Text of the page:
Peter Mayle and his A Year in Provence books was the first transplanted author to really get my attention. He and his wife, Jenny, vacationed in the Provence region in the south of France in the early 1980's. In 1986 they moved to the area and began renovating an old stone farmhouse. Mayle's lighthearted and often comic descriptions of the food and wine, the Provencal characters, the landscape and the lifestyle opened up the world of armchair travelling to me and I happily return to Provence at least once every couple of years.
American Chef, Julia Child wrote a beautiful memoir, My Life in France about the years she and her husband, an American diplomat, spent living in Paris and Marseille. Needing something to do in a strange country, Julia took cooking lessons and discovered she had an aptitude for the art. With her trademark candid style, Julia describes with delight all the sights, sounds and smells of her adventures in France. She absolutely fell for Paris, fell for cooking, and fell for the French people.
An artist friend loaned me a couple of books by Hungarian-Canadian cum Tuscan author Ferenc Mate. The Hills of Tuscany and A Vineyard in Tuscany lept to mind when I was viewing the Facebook photos of a friend who is presently travelling in that part of Italy. Mate, a true Renaissance man, and his wife Candace, a painter, moved to Tuscany from New York (although I am happy to say they met by chance in Vancouver) to make a life there. Mate writes with a great deal of warmth, love, humour and self-deprecation. Between the lines one can sense his innate talent at making lifelong friends and succeeding at anything he turns his hand to. In the second book, he and his wife and their young son Peter, buy a former convent and turn it into a beautifully stunning, award-winning winery in the Montalcino region of Tuscany. Reading his books was like making a new friend, one for whom you feel an immediate appreciation and look forward to visiting again. I have a feeling I will be rereading Mate's sun-drenched memoirs this winter when the coastal weather here is particularly dreary.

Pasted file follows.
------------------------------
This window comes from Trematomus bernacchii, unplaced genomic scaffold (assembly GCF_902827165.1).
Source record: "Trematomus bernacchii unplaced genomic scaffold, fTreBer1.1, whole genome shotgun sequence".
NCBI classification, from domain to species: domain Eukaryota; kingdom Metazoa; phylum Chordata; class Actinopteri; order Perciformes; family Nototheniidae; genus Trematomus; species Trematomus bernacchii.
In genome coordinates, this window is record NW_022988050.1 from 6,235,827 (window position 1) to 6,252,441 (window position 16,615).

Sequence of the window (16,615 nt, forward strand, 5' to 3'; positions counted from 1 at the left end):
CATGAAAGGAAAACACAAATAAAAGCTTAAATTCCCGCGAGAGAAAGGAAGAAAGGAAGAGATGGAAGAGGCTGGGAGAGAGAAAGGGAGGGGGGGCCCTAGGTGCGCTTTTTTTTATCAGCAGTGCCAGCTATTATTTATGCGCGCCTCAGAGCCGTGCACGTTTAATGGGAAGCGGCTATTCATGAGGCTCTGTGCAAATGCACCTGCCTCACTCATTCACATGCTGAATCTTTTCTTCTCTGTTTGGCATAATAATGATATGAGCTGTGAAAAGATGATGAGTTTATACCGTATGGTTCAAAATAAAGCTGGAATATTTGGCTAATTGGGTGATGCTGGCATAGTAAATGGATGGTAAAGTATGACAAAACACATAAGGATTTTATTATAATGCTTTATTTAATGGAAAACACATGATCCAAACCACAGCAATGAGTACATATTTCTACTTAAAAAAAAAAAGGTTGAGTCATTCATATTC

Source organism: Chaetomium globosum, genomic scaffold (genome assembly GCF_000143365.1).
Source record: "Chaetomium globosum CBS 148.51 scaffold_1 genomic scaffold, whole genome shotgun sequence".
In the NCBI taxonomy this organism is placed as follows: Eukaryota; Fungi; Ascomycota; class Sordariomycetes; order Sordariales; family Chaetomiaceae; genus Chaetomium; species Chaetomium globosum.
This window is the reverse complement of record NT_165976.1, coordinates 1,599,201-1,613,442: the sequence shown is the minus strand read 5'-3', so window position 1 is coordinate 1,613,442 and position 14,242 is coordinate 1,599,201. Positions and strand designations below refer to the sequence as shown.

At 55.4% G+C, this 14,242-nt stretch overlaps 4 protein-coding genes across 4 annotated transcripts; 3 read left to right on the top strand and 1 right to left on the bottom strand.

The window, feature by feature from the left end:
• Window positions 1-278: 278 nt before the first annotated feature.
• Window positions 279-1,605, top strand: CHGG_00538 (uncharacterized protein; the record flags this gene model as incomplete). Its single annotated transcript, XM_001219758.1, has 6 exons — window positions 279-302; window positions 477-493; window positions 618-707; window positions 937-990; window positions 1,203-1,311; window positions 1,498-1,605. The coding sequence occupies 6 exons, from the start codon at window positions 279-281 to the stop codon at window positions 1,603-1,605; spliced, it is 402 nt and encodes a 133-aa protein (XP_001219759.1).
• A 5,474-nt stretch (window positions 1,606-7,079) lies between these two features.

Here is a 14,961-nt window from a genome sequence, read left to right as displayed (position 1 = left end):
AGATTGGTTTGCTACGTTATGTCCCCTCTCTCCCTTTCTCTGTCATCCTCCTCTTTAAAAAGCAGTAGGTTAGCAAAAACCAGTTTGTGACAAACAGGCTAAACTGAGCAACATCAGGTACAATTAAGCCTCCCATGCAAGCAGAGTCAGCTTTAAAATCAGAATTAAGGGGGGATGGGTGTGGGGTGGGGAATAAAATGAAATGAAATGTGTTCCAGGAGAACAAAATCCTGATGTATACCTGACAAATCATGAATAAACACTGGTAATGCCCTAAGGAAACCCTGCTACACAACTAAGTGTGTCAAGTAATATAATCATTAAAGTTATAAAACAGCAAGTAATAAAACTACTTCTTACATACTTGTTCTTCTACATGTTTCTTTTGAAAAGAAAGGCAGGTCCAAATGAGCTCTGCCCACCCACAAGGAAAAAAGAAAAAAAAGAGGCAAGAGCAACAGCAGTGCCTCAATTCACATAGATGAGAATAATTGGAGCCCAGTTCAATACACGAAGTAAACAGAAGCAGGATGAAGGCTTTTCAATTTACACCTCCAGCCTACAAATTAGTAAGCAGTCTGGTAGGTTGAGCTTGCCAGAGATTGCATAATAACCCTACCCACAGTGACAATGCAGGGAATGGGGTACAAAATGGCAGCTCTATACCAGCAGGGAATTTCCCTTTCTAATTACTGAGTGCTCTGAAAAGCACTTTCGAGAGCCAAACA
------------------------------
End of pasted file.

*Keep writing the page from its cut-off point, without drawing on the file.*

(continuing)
I must confess that non-fiction has not always been my thing. I am a fairly dedicated reader of novels and short stories, but if a writer can entice me with true stories, I become a life-long fan. I can do plenty of armchair travelling through novels: Rumer Godden wrote exquisitely of India, Mary Stewart of Greece, Michael Ondaatje of pretty much anywhere, but there is something unmistakably wonderful about a writer who can write truly engaging non-fiction. Gerald Durrell and his My Family and other Animals, about growing up a junior naturalist in Greece, M.Wylie Blanchet and her The Curve of Time in which she takes us along with her family on their adventures by boat in and along the fjords and coastline of Vancouver Island and the Sunshine Coast are two such books. Their stories have an immediacy to them which scoops up the reader and takes them along as a guest on the journey, and I have a true appreciation for that quality in a book. Especially when long-flight travel is not on my real-life agenda any time soon.
Have you any recommendations of similar type books for me? Let me know in the comments, please!? Thank you.